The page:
Pausanias V 10, 1-3

Pausanias about the tempel of Zeus at Olympia:

The sacred domain (‘alsos’) of Zeus is from antiquity called the ‘Altis’, a corruption of the normal word. Pindarus too calls the place like that in a song he wrote for an Olympic victor.
The temple and the statue for Zeus are made from spoils, when the Eleans and the other locals who joined the war against the Piseans, destroyed Pisa. The statue is made by Pheidias. An inscription under the feet of Zeus testifies this. It says: ‘Pheidias, son of Charmides, from Athens, has made me.’ The temple is in Doric style, with a colonnade along the outside. It is made from local chalk-stone. The height up to the eagle (on the roof) is 68 feet, the width 95 feet and the length is 230 feet. The architect was a local man called Libon. The roof-tiles are not of terracotta, but of Pentelic stone cut into the shape of tiles.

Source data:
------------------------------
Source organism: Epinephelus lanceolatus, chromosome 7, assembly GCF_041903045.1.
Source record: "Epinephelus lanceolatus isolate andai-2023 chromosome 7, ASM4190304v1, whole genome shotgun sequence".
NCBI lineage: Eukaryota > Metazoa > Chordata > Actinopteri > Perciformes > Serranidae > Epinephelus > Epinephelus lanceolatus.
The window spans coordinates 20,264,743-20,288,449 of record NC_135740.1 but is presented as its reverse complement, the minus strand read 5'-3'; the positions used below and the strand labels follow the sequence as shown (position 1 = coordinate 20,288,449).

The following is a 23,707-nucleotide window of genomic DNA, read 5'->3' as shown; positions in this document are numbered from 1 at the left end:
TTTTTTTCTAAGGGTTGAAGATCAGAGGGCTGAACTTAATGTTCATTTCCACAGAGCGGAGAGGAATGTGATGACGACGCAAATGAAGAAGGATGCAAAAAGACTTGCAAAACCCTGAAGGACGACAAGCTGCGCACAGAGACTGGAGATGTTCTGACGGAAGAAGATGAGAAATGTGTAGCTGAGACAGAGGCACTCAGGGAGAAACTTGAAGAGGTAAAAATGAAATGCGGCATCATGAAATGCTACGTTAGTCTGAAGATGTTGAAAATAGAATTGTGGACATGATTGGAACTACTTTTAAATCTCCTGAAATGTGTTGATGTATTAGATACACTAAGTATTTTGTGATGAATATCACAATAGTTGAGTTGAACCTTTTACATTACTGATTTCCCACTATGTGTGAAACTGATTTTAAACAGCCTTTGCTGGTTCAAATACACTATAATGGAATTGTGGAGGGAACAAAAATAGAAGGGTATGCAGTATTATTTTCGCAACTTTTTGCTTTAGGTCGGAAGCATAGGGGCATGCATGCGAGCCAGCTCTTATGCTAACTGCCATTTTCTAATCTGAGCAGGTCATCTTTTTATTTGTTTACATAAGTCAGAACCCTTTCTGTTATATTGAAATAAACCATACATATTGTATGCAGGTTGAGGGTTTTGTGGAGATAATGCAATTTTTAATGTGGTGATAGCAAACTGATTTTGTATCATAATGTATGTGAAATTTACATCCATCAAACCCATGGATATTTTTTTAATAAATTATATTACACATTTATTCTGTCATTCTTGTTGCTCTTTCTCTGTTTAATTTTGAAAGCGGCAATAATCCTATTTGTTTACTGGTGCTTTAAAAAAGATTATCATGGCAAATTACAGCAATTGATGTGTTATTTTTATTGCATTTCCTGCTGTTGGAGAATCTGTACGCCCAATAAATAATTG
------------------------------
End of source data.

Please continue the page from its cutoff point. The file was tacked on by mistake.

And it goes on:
After this Pausanias gives an elaborate description of the reliefs on the temple and of the great statue of Zeus.

Pausanias' books about Elis

© KU Leuven, 2012